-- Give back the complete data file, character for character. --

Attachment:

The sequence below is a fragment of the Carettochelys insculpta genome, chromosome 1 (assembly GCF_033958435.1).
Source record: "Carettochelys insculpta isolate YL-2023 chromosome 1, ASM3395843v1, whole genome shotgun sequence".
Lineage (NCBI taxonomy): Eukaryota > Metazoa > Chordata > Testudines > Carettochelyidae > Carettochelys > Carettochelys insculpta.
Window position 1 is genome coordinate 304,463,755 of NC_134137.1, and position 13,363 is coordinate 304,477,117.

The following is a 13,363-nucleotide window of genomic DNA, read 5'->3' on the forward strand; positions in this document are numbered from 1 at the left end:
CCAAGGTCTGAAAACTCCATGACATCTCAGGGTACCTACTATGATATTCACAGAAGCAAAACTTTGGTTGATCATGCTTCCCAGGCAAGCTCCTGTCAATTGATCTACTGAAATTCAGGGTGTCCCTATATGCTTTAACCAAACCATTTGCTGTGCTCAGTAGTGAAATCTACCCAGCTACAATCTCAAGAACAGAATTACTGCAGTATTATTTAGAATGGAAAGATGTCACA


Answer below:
The sequence below is a fragment of the Carettochelys insculpta genome, chromosome 1 (assembly GCF_033958435.1).
Source record: "Carettochelys insculpta isolate YL-2023 chromosome 1, ASM3395843v1, whole genome shotgun sequence".
Lineage (NCBI taxonomy): Eukaryota > Metazoa > Chordata > Testudines > Carettochelyidae > Carettochelys > Carettochelys insculpta.
Window position 1 is genome coordinate 304,463,755 of NC_134137.1, and position 13,363 is coordinate 304,477,117.

The following is a 13,363-nucleotide window of genomic DNA, read 5'->3' on the forward strand; positions in this document are numbered from 1 at the left end:
CCAAGGTCTGAAAACTCCATGACATCTCAGGGTACCTACTATGATATTCACAGAAGCAAAACTTTGGTTGATCATGCTTCCCAGGCAAGCTCCTGTCAATTGATCTACTGAAATTCAGGGTGTCCCTATATGCTTTAACCAAACCATTTGCTGTGCTCAGTAGTGAAATCTACCCAGCTACAATCTCAAGAACAGAATTACTGCAGTATTATTTAGAATGGAAAGATGTCACA